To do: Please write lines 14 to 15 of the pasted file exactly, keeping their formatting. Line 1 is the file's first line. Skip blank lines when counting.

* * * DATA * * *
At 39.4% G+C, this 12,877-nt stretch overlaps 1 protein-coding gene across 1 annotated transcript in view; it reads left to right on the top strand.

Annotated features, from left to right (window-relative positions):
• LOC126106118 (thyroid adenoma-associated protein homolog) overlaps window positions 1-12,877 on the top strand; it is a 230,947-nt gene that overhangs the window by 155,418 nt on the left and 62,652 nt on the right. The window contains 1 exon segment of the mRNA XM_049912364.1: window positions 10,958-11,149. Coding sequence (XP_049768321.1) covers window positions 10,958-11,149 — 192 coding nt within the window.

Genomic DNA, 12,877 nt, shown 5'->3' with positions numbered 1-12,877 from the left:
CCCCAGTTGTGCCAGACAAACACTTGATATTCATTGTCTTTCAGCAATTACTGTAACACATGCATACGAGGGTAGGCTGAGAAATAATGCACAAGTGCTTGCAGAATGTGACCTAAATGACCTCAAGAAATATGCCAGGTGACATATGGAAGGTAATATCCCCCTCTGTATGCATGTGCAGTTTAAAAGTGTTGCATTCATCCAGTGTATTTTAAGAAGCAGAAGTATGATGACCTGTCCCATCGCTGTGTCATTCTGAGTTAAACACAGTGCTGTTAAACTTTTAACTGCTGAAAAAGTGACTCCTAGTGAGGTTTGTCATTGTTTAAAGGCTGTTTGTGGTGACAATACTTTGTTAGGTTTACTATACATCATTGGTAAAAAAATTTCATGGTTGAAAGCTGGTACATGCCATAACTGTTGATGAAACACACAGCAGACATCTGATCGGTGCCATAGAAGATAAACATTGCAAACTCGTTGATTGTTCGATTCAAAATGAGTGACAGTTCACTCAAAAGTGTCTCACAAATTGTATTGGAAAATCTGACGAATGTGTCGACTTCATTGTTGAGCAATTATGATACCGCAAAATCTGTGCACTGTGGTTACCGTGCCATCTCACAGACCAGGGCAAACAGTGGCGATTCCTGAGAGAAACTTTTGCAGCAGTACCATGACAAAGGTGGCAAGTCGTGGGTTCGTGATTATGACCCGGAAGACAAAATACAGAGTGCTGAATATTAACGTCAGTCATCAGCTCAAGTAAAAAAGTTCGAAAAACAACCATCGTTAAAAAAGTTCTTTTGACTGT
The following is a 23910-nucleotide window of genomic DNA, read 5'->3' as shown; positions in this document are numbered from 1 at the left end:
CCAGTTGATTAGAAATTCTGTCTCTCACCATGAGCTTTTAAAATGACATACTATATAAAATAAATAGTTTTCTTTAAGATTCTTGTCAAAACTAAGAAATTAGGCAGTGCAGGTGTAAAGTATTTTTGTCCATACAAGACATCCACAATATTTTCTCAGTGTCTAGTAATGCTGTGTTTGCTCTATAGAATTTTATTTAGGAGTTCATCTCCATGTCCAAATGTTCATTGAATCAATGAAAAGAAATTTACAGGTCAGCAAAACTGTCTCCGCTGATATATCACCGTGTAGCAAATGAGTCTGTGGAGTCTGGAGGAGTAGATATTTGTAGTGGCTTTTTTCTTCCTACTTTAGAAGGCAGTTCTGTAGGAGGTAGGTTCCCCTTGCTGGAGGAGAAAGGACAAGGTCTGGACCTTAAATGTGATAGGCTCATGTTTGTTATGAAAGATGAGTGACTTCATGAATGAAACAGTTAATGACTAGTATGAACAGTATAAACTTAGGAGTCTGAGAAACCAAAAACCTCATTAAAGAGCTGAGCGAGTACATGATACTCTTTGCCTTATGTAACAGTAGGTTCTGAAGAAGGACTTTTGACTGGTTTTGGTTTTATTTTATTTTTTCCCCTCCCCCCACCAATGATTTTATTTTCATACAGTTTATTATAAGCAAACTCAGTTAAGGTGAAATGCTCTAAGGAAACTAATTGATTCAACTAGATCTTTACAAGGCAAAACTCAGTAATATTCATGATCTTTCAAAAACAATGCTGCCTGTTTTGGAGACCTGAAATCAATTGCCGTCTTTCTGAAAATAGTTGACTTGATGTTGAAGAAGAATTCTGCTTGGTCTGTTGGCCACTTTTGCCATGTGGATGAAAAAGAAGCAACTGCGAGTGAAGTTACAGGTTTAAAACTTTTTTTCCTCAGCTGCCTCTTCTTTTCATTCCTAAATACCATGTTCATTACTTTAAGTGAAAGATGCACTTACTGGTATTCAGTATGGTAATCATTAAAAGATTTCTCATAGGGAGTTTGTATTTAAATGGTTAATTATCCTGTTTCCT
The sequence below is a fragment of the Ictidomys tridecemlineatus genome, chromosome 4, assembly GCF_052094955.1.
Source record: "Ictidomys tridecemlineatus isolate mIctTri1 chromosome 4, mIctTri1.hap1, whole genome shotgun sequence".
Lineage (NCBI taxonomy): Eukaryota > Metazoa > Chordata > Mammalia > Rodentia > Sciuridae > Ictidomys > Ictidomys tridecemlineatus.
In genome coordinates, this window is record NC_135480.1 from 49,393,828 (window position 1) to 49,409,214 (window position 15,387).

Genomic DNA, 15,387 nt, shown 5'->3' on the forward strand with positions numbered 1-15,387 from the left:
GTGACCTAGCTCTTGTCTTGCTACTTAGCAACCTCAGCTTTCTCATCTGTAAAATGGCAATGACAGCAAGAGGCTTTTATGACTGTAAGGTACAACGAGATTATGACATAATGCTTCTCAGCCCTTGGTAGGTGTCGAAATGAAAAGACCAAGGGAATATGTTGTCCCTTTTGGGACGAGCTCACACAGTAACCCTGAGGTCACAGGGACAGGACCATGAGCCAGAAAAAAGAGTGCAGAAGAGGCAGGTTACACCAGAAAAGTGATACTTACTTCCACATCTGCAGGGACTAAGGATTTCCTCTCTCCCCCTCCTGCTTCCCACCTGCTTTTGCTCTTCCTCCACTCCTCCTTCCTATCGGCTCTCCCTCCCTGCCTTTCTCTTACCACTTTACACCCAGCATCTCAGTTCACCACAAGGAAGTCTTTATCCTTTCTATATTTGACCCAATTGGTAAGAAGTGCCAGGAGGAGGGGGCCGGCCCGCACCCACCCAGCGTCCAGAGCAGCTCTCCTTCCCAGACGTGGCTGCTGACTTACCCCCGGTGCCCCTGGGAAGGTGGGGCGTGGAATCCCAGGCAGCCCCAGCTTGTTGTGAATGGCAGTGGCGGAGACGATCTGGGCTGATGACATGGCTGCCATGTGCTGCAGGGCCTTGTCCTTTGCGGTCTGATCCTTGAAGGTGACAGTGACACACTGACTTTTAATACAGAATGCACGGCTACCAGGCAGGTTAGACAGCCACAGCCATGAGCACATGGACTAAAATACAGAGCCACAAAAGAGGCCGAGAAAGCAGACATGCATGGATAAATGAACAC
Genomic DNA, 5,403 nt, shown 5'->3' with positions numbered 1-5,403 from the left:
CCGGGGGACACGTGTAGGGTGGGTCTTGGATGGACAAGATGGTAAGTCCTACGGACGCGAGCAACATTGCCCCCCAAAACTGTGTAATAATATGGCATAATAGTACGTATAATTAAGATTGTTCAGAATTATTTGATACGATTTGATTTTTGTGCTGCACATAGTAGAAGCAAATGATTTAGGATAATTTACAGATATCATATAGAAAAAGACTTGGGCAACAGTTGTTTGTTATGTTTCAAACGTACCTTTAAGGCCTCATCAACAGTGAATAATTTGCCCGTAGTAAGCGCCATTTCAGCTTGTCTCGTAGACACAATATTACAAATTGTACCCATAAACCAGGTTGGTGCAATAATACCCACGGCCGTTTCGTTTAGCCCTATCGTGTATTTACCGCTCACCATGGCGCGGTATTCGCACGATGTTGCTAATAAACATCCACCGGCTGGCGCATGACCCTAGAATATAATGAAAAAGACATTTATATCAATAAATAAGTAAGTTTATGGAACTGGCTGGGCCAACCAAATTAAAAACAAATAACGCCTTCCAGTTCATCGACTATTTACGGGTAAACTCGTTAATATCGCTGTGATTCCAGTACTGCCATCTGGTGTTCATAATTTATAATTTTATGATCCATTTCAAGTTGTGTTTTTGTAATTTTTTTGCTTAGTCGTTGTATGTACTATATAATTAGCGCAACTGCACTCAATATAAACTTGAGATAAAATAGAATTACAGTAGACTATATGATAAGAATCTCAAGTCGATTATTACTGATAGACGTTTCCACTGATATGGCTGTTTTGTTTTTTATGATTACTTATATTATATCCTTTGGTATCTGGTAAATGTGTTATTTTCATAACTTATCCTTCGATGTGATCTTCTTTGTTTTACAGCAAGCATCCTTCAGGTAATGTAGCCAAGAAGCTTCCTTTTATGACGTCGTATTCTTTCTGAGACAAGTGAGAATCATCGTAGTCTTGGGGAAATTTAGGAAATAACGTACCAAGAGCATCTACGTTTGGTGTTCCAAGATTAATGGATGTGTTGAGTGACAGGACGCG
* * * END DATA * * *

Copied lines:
Genomic DNA, 5,403 nt, shown 5'->3' with positions numbered 1-5,403 from the left:
CCGGGGGACACGTGTAGGGTGGGTCTTGGATGGACAAGATGGTAAGTCCTACGGACGCGAGCAACATTGCCCCCCAAAACTGTGTAATAATATGGCATAATAGTACGTATAATTAAGATTGTTCAGAATTATTTGATACGATTTGATTTTTGTGCTGCACATAGTAGAAGCAAATGATTTAGGATAATTTACAGATATCATATAGAAAAAGACTTGGGCAACAGTTGTTTGTTATGTTTCAAACGTACCTTTAAGGCCTCATCAACAGTGAATAATTTGCCCGTAGTAAGCGCCATTTCAGCTTGTCTCGTAGACACAATATTACAAATTGTACCCATAAACCAGGTTGGTGCAATAATACCCACGGCCGTTTCGTTTAGCCCTATCGTGTATTTACCGCTCACCATGGCGCGGTATTCGCACGATGTTGCTAATAAACATCCACCGGCTGGCGCATGACCCTAGAATATAATGAAAAAGACATTTATATCAATAAATAAGTAAGTTTATGGAACTGGCTGGGCCAACCAAATTAAAAACAAATAACGCCTTCCAGTTCATCGACTATTTACGGGTAAACTCGTTAATATCGCTGTGATTCCAGTACTGCCATCTGGTGTTCATAATTTATAATTTTATGATCCATTTCAAGTTGTGTTTTTGTAATTTTTTTGCTTAGTCGTTGTATGTACTATATAATTAGCGCAACTGCACTCAATATAAACTTGAGATAAAATAGAATTACAGTAGACTATATGATAAGAATCTCAAGTCGATTATTACTGATAGACGTTTCCACTGATATGGCTGTTTTGTTTTTTATGATTACTTATATTATATCCTTTGGTATCTGGTAAATGTGTTATTTTCATAACTTATCCTTCGATGTGATCTTCTTTGTTTTACAGCAAGCATCCTTCAGGTAATGTAGCCAAGAAGCTTCCTTTTATGACGTCGTATTCTTTCTGAGACAAGTGAGAATCATCGTAGTCTTGGGGAAATTTAGGAAATAACGTACCAAGAGCATCTACGTTTGGTGTTCCAAGATTAATGGATGTGTTGAGTGACAGGACGCG